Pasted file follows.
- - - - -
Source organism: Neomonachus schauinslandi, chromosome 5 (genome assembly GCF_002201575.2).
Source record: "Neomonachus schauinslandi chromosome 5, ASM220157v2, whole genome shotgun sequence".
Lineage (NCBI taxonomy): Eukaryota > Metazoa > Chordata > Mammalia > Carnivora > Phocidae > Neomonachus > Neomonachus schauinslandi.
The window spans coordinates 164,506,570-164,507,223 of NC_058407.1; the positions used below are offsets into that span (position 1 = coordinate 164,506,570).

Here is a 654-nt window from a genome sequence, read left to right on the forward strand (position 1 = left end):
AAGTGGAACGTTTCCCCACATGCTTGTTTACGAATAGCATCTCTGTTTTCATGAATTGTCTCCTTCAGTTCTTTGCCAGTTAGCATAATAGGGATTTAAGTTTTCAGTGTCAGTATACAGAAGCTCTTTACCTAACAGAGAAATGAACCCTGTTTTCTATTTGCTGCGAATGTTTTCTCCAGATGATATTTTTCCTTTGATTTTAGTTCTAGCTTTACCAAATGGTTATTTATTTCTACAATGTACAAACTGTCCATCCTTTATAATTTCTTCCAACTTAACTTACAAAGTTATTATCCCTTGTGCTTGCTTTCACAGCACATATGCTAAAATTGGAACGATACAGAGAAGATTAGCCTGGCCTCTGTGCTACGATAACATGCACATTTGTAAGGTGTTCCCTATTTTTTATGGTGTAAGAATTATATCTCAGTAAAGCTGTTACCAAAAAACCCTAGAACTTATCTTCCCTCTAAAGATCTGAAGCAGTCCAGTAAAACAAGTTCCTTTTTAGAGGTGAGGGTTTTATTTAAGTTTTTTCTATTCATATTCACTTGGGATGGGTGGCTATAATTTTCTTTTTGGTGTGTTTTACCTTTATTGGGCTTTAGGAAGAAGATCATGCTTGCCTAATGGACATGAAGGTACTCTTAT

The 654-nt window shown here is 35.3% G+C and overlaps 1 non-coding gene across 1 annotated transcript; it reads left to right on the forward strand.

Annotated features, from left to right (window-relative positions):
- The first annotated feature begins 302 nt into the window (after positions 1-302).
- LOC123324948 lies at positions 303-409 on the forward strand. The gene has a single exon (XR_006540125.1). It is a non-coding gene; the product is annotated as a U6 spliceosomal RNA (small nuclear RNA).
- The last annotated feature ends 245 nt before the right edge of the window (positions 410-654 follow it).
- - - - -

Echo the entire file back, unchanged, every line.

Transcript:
Source organism: Neomonachus schauinslandi, chromosome 5 (genome assembly GCF_002201575.2).
Source record: "Neomonachus schauinslandi chromosome 5, ASM220157v2, whole genome shotgun sequence".
Lineage (NCBI taxonomy): Eukaryota > Metazoa > Chordata > Mammalia > Carnivora > Phocidae > Neomonachus > Neomonachus schauinslandi.
The window spans coordinates 164,506,570-164,507,223 of NC_058407.1; the positions used below are offsets into that span (position 1 = coordinate 164,506,570).

Here is a 654-nt window from a genome sequence, read left to right on the forward strand (position 1 = left end):
AAGTGGAACGTTTCCCCACATGCTTGTTTACGAATAGCATCTCTGTTTTCATGAATTGTCTCCTTCAGTTCTTTGCCAGTTAGCATAATAGGGATTTAAGTTTTCAGTGTCAGTATACAGAAGCTCTTTACCTAACAGAGAAATGAACCCTGTTTTCTATTTGCTGCGAATGTTTTCTCCAGATGATATTTTTCCTTTGATTTTAGTTCTAGCTTTACCAAATGGTTATTTATTTCTACAATGTACAAACTGTCCATCCTTTATAATTTCTTCCAACTTAACTTACAAAGTTATTATCCCTTGTGCTTGCTTTCACAGCACATATGCTAAAATTGGAACGATACAGAGAAGATTAGCCTGGCCTCTGTGCTACGATAACATGCACATTTGTAAGGTGTTCCCTATTTTTTATGGTGTAAGAATTATATCTCAGTAAAGCTGTTACCAAAAAACCCTAGAACTTATCTTCCCTCTAAAGATCTGAAGCAGTCCAGTAAAACAAGTTCCTTTTTAGAGGTGAGGGTTTTATTTAAGTTTTTTCTATTCATATTCACTTGGGATGGGTGGCTATAATTTTCTTTTTGGTGTGTTTTACCTTTATTGGGCTTTAGGAAGAAGATCATGCTTGCCTAATGGACATGAAGGTACTCTTAT

The 654-nt window shown here is 35.3% G+C and overlaps 1 non-coding gene across 1 annotated transcript; it reads left to right on the forward strand.

Annotated features, from left to right (window-relative positions):
- The first annotated feature begins 302 nt into the window (after positions 1-302).
- LOC123324948 lies at positions 303-409 on the forward strand. The gene has a single exon (XR_006540125.1). It is a non-coding gene; the product is annotated as a U6 spliceosomal RNA (small nuclear RNA).
- The last annotated feature ends 245 nt before the right edge of the window (positions 410-654 follow it).